7.  We are fast running out of oil.  We are a net importer.  Our alternative fuel strategy is poor and the provision is derisory.  We are at the mercy of  oil prices.  This is a market and prices will rise.

8.  To say that we suffer from government debt and deficit is maybe just another expression of the factors above.  If the deficit is not removed then it will increase our debt to the point where we get into a debt/default cycle.  Default becomes inevitable.  If we default then we will suffer much more than if we suffer to cut the deficit and it will be over a much longer timescale.  The Conservatives are cutting the deficit relying on pain over a short term and then recovery in time for the election.  Labour want to cut it slowly and have us suffer over a very long period.  Indeed their ‘scorched earth’ policy in the days leading up to the election looked like an attempt to maximise our suffering either way.  So the government, for right or wrong, must be working to a, now, four and a bit year timescale.  Putting uncertainty over whether they can get it right to one side, they clearly intend us all to suffer to get the economy into ‘health’ over at least two and probably three years.  You can go to the bank on that one (sic).

9.  Completely ‘out the box’ and already running screaming over the horizon what about birth rates?  I wonder how our population is doing?  This has to  be something that lags, but if it is in place then it sits there and waits for a generation.  We are at the end of the baby-boomers.  There are a lot of people stopping working and dying.  We are rapidly approaching the middle of the bell-curve.  I have just sold my mums house.  One group of my baby-boomer friends consists of 4 early retirers and myself about to.  Houses are coming on to the market in increasing numbers and the spending patterns of the baby-boomers are changing radically.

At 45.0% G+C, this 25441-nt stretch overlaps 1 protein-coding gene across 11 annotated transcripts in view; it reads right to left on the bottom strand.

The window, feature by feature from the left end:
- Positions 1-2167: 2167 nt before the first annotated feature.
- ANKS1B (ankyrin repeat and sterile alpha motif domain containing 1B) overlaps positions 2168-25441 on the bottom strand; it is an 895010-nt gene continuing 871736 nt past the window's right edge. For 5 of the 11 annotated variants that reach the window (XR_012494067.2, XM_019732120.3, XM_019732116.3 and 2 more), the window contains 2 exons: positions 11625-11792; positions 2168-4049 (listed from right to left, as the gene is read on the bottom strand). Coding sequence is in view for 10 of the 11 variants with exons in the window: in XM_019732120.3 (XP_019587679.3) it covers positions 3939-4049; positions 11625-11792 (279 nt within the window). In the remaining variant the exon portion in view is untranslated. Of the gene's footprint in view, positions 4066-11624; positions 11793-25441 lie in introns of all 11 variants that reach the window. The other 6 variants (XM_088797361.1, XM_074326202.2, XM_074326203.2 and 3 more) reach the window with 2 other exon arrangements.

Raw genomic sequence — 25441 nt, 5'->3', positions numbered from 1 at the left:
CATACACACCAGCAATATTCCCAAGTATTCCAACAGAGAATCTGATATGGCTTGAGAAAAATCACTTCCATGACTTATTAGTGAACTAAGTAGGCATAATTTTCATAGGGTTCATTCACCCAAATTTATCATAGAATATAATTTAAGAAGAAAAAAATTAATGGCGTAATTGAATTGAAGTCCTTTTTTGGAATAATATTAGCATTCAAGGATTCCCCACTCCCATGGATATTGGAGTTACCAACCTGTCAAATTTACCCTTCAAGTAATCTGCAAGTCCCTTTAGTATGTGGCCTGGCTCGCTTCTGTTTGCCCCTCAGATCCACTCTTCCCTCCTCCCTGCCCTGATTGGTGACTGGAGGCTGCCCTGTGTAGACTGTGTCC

10.  There are monsters under the bed.  I am always moaning about bad information and missing information.  These have two close relatives: rumour and speculation.  I hinted above that there is a lot of rumour and speculation that the bad news that we know about banks and even nations is nowhere near all of it.  Banks are still reluctant to lend to each other…because they each know how bad things are for themselves.

11.  Blast: I have more than 10.  Inflation is at 5% ish.  Ignore the new versions.  Something will be done about it as it rises and that will be to increase interest rates.  As economic news gets worse so does the proximity of interest rate increases.  There will be a balance point where the wisdom of those in charge will be that the damage from not doing it will be worse than that of doing it.  The consensus is that that point has moved closer on recent economic news.

All a bit circular but it illustrates my thinking.  There is little to push house prices up and much that could and will push them down.

It is obvious: house prices are interesting but I want them to be boring.